toilets showers and sinks - Fiberglass RV


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Old 02-10-2003, 07:08 PM   #1
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toilets showers and sinks

Hello,

We are still trying to decide what kind of trailer to get. Our original idea was to redo a fixer upper. Question: What are showers like in scamps? Does everybody love their sinks or would you not miss them? Is there an advantage to a built in stove over a camp propane? What is the best kind of toilet? This is a new world to me thanks for the help.

Maggie O.
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Old 02-10-2003, 09:15 PM   #2
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toilets & showers & sinks - oh my...

Don't have a toilet or shower in the Boler so can't speak toward that. Some people love 'em, some would rather use the campground's. That's the short version of a very long thread elsewhere.

As far as sinks and built-in stoves:
Depends on how you really view your trailer. To many - it is a cabin which happens to be on wheels. As such - it should have a kitchen with a sink to wash dishes and a stove to cook. We currently view our Boler as more of a really fancy tent that's really easy to set up. As such - we wash our dishes outside and use a portable propane stove just like we did when tent camping. I set up the stove on a small portable table under an awning outside the camper. That's where we tend to spend all our time - only using the Boler itself as a changing room and bedroom (and storage of course).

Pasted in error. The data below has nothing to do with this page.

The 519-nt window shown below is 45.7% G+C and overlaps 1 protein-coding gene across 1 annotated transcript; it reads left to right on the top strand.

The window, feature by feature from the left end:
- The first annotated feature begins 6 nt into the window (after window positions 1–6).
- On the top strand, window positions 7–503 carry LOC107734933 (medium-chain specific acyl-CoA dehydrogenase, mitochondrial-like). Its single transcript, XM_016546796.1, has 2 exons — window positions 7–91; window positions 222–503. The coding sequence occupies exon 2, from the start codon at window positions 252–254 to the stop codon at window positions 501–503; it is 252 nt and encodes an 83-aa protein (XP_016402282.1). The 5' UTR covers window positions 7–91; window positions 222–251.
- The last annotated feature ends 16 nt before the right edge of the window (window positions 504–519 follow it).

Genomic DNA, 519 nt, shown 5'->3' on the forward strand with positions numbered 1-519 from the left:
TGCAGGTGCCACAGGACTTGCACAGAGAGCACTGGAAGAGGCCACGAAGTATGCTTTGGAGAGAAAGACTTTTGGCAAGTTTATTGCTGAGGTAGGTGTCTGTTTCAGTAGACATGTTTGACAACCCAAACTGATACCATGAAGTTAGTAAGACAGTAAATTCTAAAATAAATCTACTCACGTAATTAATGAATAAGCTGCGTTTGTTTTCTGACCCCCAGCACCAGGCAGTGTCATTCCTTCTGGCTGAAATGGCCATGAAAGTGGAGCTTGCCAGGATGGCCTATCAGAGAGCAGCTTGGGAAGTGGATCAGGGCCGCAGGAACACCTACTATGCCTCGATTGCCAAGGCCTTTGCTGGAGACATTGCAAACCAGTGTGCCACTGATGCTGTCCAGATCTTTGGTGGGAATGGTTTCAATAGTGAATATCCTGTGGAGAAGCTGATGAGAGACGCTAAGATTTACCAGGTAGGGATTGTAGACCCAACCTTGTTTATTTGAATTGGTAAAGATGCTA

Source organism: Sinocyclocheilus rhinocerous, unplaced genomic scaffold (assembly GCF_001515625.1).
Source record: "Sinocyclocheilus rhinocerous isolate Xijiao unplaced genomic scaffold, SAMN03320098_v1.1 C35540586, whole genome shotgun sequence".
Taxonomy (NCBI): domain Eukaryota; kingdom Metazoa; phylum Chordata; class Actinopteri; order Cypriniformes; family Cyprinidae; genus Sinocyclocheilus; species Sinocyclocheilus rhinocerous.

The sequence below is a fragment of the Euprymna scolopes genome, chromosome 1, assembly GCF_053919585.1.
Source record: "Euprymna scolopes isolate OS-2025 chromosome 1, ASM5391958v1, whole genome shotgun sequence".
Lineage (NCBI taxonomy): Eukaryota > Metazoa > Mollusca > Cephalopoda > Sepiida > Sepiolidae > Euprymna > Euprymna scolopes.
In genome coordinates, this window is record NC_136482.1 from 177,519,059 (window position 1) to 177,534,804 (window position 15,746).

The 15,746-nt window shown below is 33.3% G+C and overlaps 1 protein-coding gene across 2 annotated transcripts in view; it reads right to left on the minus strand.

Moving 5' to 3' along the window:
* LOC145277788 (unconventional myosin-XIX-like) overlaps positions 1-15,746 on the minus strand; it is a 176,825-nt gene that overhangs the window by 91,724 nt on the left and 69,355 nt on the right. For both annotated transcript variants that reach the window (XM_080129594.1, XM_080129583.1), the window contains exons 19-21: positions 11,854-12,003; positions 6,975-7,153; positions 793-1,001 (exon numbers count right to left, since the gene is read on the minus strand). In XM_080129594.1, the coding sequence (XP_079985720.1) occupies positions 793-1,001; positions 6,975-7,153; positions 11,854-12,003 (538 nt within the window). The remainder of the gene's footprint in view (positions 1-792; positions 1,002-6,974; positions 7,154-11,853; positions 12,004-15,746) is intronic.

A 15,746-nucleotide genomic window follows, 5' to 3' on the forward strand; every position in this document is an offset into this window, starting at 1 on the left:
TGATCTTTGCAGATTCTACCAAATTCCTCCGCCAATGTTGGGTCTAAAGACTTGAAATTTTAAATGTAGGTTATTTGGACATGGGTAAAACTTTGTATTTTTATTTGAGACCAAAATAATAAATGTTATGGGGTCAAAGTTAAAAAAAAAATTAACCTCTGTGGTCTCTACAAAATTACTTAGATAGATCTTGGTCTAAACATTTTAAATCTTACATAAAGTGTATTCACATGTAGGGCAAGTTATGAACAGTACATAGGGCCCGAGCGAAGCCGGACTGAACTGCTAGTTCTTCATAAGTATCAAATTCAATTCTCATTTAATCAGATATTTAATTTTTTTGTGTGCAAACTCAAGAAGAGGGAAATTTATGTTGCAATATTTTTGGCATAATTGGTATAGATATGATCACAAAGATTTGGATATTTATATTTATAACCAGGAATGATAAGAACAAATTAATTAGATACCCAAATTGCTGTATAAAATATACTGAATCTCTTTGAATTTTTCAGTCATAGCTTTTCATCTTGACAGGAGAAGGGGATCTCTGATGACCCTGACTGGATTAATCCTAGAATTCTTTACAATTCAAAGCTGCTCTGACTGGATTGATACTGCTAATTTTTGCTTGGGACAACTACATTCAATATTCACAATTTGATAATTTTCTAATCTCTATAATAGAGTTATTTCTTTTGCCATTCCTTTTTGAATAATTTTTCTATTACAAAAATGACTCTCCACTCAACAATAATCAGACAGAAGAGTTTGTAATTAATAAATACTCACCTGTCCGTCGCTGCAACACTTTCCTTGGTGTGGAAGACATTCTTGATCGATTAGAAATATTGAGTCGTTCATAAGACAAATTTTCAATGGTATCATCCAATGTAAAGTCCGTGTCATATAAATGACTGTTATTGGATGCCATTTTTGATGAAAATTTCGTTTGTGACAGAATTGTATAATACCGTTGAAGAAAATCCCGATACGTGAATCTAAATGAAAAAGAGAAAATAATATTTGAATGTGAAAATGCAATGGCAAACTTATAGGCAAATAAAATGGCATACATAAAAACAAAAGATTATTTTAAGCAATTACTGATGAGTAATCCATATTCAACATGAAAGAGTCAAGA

I'm planning on pulling out the built in sink and stove in our Boler and covering the top of the counter with a sheet of 1/2" plywood. It will serve us as a large counter - which better serves our needs now.

Keep in mind however - of people on the list - I'm probably one of the strongest proponents of this sort of minimalist, "It's CAMPING, not RVing" approach to things. This is our first trailer after stepping up from tenting - but we're still very much in a tenting frame of mind.

mkw
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Old 02-10-2003, 09:56 PM   #3
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I agree with the minimalists. Some of these brochures are very seductive. Since I have never traveled with an rv I was trying to figure out if I would quickly become disatisfied with the tent on wheels approach. It also seemed possible that the sink and shower would be dissappointing and just take up space. I talked to a scamp salesman today and priced a shell of a thirteen ft. You can buy an empty scamp new for $4800. I'd rather find a used one in good shape and modify it. At a certain point though the tent starts to look real good. There's nothing I don't know about my tent and it's paid for. I don't know how it'll turn out but I am having a very good time learning about these little trailers.
maggie O.
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Old 02-10-2003, 10:26 PM   #4
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Maggie